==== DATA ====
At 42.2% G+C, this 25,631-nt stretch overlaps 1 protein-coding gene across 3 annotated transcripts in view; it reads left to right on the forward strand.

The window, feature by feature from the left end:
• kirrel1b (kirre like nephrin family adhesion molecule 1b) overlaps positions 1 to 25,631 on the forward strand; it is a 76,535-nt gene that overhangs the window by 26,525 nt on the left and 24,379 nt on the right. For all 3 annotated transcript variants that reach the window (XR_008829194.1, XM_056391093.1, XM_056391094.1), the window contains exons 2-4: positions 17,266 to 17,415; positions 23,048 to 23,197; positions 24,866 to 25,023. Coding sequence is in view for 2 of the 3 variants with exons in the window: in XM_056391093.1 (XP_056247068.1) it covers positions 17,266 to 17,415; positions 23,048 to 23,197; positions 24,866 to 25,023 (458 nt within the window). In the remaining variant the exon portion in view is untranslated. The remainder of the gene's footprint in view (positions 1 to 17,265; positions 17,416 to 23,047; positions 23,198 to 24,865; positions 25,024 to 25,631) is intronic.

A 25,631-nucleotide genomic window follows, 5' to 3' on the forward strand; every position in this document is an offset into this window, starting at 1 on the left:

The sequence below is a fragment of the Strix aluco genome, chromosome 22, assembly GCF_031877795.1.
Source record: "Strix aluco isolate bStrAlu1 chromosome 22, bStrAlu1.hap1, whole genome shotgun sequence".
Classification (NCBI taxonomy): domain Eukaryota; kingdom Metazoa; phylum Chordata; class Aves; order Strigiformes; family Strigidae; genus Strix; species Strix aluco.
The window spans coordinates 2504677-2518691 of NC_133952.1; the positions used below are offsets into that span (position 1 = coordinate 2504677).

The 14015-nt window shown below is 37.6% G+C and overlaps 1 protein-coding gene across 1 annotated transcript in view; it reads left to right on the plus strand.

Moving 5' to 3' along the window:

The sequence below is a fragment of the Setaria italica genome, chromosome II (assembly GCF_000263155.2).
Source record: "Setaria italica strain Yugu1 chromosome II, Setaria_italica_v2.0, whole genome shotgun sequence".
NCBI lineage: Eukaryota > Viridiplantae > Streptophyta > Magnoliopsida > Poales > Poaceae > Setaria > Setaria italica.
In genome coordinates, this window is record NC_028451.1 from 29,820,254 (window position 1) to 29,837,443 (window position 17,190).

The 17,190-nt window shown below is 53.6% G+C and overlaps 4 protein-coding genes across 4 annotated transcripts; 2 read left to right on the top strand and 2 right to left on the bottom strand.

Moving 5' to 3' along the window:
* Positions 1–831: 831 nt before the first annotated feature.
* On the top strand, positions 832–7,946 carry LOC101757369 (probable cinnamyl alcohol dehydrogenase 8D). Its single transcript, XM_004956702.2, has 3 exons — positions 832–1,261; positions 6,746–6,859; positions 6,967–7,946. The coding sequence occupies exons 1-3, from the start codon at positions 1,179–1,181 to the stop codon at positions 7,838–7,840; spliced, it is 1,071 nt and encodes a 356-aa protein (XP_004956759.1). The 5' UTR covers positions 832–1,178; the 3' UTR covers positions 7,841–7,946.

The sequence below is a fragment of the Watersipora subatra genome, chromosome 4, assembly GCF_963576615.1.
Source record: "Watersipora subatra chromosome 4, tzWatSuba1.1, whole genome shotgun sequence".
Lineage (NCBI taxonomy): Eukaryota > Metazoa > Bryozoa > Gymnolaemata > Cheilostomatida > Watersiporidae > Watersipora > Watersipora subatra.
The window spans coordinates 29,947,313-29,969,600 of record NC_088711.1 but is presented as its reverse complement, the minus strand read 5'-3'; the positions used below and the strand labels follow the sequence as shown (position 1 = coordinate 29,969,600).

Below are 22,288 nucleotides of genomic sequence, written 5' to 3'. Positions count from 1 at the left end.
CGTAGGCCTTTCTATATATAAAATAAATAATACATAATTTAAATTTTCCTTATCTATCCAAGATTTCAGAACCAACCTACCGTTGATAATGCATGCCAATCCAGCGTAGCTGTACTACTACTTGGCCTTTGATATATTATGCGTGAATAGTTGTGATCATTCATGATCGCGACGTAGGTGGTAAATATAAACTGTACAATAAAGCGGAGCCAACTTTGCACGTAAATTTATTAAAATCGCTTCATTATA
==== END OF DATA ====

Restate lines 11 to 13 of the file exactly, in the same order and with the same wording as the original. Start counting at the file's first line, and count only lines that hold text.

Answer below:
The sequence below is a fragment of the Setaria italica genome, chromosome II (assembly GCF_000263155.2).
Source record: "Setaria italica strain Yugu1 chromosome II, Setaria_italica_v2.0, whole genome shotgun sequence".
NCBI lineage: Eukaryota > Viridiplantae > Streptophyta > Magnoliopsida > Poales > Poaceae > Setaria > Setaria italica.